We have observed nanophase-separated structures in rodcoil polymers synthesized in our laboratory. Each polymer consists of a perfectly monodisperse, rodlike segment covalently bonded to a coillike segment of polyisoprene such that both rod and coil share the same molecular backbone. The polyisoprene was prepared by living anionic polymerization, and thus the rodcoil diblock molecules in the systems studied are of fairly uniform molar mass. Annealing of solution-cast thin films approximately 5-10 nm thick leads to ordered nanoscale morphologies that depend upon the volume fraction of rod segments in these diblock molecules. We find by transmission electron microscopy that the morphology varies from alternating strips of rod- and coil-rich domains to discrete aggregates of rods arranged in a hexagonal superlattice as rod volume fraction is decreased. At an intermediate volume fraction we see a coexistence of strips and aggregates. This breakup of rod domains may be the result of entropic coil stretching penalties analogous to those postulated recently by Williams and Fredrickson in lamellar assemblies of rodcoils.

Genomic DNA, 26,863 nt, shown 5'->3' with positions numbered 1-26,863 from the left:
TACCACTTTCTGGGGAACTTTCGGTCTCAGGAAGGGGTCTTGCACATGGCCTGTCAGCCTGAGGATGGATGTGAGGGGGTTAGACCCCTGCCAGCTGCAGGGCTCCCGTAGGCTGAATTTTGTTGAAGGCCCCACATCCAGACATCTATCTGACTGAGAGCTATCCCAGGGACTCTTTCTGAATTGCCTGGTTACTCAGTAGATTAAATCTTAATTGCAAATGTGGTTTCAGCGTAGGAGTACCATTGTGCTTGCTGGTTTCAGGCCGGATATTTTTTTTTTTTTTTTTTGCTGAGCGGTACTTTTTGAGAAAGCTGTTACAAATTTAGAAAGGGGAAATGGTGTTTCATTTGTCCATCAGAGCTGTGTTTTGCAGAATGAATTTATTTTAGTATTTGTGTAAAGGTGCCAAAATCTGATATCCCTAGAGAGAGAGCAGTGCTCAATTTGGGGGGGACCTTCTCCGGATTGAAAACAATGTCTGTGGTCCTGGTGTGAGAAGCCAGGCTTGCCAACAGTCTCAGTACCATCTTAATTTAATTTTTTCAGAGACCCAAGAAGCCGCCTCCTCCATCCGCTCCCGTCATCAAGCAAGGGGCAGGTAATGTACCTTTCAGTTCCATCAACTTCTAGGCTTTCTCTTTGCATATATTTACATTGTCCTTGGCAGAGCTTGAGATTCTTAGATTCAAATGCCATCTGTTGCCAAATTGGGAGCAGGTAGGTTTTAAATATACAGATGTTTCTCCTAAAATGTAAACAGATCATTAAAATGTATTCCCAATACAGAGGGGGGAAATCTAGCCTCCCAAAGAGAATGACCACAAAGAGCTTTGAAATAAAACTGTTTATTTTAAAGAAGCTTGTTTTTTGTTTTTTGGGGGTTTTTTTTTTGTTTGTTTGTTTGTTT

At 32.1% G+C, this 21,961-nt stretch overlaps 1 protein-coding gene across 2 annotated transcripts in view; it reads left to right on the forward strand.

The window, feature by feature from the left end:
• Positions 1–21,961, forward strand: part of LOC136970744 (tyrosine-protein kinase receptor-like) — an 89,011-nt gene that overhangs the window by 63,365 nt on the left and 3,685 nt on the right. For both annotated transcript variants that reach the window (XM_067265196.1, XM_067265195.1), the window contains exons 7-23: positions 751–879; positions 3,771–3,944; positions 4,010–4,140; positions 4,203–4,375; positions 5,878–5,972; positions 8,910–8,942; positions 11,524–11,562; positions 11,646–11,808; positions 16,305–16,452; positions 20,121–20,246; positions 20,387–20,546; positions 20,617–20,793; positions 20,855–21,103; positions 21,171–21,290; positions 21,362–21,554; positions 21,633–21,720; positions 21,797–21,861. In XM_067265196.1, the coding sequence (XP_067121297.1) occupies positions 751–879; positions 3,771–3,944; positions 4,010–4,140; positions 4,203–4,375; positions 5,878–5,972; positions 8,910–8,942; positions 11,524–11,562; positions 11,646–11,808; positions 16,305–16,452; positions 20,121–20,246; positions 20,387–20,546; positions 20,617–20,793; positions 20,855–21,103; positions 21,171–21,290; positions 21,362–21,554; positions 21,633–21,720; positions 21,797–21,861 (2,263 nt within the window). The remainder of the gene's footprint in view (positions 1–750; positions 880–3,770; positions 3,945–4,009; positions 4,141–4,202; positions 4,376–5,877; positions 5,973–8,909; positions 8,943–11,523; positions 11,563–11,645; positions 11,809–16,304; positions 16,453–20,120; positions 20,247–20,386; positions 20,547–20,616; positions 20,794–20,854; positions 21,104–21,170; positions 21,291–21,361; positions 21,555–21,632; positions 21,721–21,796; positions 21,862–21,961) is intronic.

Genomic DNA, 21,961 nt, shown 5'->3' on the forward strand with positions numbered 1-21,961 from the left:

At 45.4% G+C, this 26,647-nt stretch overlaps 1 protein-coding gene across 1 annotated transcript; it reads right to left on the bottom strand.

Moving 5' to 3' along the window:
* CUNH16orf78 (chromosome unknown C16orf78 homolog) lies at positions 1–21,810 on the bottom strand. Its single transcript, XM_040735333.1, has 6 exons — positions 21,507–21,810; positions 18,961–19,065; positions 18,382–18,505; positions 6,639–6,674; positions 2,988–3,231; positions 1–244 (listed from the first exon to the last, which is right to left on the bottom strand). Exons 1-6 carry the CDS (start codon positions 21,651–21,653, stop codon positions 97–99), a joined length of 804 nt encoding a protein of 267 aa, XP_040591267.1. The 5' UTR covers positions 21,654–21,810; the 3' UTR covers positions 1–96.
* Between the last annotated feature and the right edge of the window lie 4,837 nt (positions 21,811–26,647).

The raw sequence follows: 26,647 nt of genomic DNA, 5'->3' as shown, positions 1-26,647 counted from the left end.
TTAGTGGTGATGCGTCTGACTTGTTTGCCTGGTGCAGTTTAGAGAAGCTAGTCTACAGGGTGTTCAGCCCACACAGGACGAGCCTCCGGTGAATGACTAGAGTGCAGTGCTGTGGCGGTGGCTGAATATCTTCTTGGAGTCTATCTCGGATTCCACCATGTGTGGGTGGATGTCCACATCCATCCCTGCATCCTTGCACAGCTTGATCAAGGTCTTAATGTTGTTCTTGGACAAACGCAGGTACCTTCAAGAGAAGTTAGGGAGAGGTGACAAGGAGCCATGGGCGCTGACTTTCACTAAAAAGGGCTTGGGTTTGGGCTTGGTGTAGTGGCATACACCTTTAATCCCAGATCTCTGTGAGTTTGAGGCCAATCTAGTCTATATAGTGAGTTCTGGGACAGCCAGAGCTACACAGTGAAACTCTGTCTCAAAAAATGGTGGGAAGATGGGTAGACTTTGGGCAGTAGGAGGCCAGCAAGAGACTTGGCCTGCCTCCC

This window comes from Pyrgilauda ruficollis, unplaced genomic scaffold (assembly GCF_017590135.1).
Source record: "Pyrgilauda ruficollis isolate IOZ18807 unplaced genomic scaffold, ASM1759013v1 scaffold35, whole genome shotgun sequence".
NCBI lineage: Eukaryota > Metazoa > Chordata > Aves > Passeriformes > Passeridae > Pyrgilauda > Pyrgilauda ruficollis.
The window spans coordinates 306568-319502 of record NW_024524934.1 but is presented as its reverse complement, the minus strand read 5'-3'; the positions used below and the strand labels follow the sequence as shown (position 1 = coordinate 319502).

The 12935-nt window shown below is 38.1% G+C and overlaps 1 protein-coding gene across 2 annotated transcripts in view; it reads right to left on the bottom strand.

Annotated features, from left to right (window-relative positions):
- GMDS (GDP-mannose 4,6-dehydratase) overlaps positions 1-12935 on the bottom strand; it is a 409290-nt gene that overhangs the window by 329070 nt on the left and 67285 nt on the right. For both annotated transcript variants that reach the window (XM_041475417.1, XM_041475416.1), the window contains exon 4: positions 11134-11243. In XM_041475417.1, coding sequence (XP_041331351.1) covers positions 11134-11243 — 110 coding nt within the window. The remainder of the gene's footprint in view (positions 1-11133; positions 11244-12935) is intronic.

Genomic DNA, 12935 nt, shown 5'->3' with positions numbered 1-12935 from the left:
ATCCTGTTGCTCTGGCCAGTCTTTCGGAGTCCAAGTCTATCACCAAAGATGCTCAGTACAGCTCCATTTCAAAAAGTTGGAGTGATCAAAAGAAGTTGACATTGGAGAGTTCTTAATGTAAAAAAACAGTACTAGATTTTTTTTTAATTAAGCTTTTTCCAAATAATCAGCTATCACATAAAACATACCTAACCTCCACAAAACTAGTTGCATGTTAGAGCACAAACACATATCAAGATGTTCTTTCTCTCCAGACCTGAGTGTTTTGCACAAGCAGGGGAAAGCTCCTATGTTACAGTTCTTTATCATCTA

|Number of pages||7|
|Publication status||Published - Jan 1 1994|
ASJC Scopus subject areas
- Materials Chemistry